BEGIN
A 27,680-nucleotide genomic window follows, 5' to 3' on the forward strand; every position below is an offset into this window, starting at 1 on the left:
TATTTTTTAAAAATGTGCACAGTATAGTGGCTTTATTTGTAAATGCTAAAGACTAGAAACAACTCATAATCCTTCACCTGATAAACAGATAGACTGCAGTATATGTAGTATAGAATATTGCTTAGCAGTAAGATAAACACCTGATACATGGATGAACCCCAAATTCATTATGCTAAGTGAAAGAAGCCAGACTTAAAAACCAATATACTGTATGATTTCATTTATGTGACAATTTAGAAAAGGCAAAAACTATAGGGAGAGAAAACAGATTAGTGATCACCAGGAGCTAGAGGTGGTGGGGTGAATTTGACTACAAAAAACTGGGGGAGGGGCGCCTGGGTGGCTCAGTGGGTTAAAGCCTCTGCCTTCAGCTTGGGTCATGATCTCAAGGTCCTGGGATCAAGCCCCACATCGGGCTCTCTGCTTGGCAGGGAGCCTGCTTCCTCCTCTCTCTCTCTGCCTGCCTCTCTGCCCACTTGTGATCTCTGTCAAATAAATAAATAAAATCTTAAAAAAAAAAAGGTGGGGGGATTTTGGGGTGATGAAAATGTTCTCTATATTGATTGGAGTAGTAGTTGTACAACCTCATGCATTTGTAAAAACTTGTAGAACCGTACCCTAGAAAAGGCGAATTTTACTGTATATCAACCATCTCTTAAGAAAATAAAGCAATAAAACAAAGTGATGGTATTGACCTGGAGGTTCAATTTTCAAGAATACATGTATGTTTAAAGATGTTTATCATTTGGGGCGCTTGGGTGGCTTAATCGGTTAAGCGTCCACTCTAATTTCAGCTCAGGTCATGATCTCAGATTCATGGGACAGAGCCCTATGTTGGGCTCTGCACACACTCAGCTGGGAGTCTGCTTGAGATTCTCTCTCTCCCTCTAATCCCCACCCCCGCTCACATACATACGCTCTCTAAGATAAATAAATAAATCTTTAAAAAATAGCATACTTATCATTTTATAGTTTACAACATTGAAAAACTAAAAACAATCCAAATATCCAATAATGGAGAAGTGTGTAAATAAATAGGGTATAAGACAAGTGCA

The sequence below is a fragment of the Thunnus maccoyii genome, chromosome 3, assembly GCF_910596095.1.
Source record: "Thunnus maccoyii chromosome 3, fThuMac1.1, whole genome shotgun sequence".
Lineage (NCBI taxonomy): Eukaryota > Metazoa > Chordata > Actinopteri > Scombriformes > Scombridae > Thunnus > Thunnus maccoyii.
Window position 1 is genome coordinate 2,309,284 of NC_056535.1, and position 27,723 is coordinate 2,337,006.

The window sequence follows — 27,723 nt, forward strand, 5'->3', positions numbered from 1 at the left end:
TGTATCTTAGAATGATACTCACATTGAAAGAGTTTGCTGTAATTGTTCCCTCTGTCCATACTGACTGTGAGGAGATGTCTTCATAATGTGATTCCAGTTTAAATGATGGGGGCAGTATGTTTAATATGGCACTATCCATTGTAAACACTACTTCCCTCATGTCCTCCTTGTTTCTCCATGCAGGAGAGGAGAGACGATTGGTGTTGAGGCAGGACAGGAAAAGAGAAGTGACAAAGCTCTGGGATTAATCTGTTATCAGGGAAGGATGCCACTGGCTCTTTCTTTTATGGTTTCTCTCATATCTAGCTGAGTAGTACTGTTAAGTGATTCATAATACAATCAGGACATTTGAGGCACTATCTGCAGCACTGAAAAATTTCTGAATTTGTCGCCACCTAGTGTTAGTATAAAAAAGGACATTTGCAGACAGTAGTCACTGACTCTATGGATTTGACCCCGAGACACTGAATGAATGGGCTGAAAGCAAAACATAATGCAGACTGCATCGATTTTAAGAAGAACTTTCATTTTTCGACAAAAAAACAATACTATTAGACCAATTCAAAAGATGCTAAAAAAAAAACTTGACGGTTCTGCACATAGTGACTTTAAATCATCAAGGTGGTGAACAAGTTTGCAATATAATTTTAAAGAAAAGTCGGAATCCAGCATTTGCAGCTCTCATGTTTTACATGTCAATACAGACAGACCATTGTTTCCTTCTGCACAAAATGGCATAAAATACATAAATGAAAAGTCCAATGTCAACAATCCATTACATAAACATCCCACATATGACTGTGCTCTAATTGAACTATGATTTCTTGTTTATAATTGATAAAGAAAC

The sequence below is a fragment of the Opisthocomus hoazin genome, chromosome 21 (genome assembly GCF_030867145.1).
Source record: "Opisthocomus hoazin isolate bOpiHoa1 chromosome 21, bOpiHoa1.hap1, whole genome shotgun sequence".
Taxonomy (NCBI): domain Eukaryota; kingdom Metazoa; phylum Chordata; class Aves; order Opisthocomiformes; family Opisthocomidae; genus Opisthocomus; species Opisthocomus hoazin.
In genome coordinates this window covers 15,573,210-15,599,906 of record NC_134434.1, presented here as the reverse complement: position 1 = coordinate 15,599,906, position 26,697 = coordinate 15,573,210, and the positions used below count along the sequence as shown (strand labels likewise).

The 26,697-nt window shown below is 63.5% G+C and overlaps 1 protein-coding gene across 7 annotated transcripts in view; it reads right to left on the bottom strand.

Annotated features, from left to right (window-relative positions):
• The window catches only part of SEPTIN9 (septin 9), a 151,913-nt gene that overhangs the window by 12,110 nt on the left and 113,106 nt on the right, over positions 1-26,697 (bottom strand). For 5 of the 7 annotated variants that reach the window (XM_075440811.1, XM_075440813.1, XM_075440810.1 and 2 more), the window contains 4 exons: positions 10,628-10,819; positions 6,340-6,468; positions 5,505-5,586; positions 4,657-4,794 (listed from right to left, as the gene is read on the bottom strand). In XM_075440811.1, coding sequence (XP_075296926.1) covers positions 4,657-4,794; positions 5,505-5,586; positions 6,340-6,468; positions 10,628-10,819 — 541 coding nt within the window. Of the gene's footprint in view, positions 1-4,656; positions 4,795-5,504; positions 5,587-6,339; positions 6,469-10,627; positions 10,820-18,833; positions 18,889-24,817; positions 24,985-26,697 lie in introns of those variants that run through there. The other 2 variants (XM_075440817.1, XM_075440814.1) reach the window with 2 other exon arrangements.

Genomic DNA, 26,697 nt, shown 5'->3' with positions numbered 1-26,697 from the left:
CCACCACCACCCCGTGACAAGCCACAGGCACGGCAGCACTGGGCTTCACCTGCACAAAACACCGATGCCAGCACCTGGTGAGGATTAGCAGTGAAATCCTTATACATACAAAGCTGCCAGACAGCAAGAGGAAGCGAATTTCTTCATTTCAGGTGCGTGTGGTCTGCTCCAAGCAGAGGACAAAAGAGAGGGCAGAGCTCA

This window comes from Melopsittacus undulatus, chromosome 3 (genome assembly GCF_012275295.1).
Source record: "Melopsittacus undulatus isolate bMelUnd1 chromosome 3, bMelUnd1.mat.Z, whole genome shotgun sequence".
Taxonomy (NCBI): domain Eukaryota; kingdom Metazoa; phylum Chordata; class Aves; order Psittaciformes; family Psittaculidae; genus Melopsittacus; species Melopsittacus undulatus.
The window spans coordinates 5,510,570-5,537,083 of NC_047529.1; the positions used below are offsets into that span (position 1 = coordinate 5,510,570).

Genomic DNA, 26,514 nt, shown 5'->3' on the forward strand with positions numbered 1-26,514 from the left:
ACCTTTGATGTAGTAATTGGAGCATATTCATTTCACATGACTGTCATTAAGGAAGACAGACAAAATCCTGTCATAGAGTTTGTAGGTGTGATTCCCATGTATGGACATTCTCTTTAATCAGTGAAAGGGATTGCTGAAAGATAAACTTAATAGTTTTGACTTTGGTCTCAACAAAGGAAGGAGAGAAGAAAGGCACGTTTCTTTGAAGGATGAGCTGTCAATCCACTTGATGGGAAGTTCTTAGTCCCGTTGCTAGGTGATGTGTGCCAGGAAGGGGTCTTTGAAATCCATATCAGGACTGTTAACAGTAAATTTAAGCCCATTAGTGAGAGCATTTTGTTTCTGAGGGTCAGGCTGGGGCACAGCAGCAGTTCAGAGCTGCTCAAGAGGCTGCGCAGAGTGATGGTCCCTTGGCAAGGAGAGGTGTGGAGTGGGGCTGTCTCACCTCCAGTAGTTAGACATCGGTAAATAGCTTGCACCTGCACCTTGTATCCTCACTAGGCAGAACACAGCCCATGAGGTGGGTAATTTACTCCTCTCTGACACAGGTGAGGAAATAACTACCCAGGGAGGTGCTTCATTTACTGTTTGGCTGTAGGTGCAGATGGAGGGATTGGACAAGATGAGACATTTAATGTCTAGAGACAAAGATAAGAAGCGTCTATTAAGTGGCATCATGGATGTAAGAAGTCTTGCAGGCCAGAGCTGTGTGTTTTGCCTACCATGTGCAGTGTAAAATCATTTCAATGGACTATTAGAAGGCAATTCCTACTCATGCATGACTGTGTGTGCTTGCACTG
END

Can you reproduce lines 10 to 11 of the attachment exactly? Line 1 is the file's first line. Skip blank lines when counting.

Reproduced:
Source record: "Opisthocomus hoazin isolate bOpiHoa1 chromosome 21, bOpiHoa1.hap1, whole genome shotgun sequence".
Taxonomy (NCBI): domain Eukaryota; kingdom Metazoa; phylum Chordata; class Aves; order Opisthocomiformes; family Opisthocomidae; genus Opisthocomus; species Opisthocomus hoazin.